Date of Award

Fall 2013

Degree Type

Masters Thesis

Degree Name

Master of Arts (MA)



Committee Chair

Monika Gehlawat

Committee Chair Department


Committee Member 2

Martina Sciolino

Committee Member 2 Department


Committee Member 3

Charles Sumner

Committee Member 3 Department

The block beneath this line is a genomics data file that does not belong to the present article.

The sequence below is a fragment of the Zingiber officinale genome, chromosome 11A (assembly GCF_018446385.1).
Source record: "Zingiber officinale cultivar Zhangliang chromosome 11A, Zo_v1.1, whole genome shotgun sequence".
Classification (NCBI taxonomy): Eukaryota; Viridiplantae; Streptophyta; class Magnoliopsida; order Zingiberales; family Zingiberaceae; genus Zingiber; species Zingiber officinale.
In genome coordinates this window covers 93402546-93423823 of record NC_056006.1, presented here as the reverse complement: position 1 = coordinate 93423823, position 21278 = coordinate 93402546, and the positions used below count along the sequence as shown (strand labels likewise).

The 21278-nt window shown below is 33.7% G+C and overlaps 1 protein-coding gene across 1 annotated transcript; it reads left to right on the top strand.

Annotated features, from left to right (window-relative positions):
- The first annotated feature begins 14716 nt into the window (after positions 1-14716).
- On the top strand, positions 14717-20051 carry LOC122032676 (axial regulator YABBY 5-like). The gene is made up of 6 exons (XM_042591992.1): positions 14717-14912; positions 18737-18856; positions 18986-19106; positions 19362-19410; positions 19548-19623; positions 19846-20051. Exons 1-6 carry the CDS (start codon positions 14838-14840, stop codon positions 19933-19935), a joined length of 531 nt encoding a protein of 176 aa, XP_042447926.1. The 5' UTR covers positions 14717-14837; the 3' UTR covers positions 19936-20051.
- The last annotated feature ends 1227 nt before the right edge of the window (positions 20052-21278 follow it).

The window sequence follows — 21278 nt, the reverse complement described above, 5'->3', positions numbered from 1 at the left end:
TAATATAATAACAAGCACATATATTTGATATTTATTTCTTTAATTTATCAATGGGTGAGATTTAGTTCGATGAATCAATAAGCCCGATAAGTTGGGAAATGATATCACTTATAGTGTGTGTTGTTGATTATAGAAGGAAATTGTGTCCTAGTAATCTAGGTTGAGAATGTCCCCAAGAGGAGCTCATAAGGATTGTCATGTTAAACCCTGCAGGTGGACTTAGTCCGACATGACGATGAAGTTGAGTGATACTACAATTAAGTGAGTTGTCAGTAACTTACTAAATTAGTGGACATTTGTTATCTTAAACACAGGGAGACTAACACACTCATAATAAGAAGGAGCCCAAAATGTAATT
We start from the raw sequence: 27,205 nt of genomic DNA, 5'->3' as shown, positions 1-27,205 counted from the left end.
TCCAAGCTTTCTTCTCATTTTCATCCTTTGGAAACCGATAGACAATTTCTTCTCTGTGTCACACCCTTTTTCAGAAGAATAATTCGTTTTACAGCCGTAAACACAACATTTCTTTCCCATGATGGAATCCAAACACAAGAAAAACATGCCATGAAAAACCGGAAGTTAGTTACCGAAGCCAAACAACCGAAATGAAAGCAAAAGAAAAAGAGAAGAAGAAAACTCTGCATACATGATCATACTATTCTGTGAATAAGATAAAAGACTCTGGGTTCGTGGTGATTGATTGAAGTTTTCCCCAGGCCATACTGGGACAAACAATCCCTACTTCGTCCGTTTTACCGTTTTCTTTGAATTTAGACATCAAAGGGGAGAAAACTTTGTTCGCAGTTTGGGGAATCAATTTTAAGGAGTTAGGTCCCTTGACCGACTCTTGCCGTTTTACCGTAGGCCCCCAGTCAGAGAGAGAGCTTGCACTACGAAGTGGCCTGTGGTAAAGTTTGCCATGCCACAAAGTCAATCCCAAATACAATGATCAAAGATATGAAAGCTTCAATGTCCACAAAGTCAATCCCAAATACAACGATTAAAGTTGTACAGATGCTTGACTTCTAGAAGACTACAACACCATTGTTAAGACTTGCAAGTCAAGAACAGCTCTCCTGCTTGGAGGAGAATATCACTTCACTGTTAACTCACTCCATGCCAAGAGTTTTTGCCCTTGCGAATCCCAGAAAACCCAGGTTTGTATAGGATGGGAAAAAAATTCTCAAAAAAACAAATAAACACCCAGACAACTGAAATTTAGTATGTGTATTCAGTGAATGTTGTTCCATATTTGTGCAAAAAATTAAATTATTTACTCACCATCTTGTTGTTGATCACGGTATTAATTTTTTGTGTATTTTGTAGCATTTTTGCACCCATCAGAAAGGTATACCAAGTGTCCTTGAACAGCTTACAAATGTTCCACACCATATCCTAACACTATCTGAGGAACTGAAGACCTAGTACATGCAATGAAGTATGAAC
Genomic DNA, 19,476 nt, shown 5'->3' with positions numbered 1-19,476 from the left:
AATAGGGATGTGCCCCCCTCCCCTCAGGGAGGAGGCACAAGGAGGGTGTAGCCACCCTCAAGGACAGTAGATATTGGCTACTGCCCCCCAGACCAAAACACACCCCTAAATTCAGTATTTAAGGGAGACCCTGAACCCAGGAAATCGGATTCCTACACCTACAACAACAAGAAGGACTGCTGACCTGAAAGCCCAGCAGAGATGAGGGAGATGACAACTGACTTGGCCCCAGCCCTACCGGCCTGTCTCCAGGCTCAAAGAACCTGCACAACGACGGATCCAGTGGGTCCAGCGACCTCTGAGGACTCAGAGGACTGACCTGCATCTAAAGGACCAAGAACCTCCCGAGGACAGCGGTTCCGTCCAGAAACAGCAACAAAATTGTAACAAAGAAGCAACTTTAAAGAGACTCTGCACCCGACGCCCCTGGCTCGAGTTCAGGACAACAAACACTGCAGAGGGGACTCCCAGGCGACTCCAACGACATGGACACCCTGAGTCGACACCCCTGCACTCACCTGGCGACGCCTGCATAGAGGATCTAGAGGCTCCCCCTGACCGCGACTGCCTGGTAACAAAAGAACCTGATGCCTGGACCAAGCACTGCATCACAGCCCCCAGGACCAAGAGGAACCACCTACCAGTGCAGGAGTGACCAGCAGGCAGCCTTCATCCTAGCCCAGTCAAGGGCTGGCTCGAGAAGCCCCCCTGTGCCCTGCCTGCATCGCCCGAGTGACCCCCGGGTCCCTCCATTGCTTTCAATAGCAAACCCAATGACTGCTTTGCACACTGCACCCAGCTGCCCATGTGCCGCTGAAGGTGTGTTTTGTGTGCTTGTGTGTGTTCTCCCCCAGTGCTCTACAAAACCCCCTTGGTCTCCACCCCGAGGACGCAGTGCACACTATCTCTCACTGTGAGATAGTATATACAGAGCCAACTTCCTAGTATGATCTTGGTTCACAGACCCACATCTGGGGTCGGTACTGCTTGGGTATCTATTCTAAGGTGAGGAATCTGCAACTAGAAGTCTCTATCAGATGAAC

Critics widely acknowledge the psychological grounding of Kazuo Ishiguro's writing. His 1989 novel The Remains of the Day presents a central character deeply afflicted by his inability to acknowledge his condition. Both literal and figurative loss proliferates throughout the novel, and turning to Sigmund Freud's influential essay, "Mourning and Melancholia," allows us to understand how loss influences Stevens's narrative. In this essay, Freud explores conditions that result after the loss of person or an ideal. For Stevens, the lost object is the myth of pre-war English traditions. Freud's theories regarding melancholia provide a crucial insight to Stevens's inability to acknowledge the larger significance of the many losses he experiences. Instead, Stevens relies on a certain set of metaphors to avoid confronting his loss and critically examining his limited subjectivity. By reading Stevens as a Freudian melancholic, we can better understand how and why Stevens constructs a narrative that fails to provide a moment of revelation.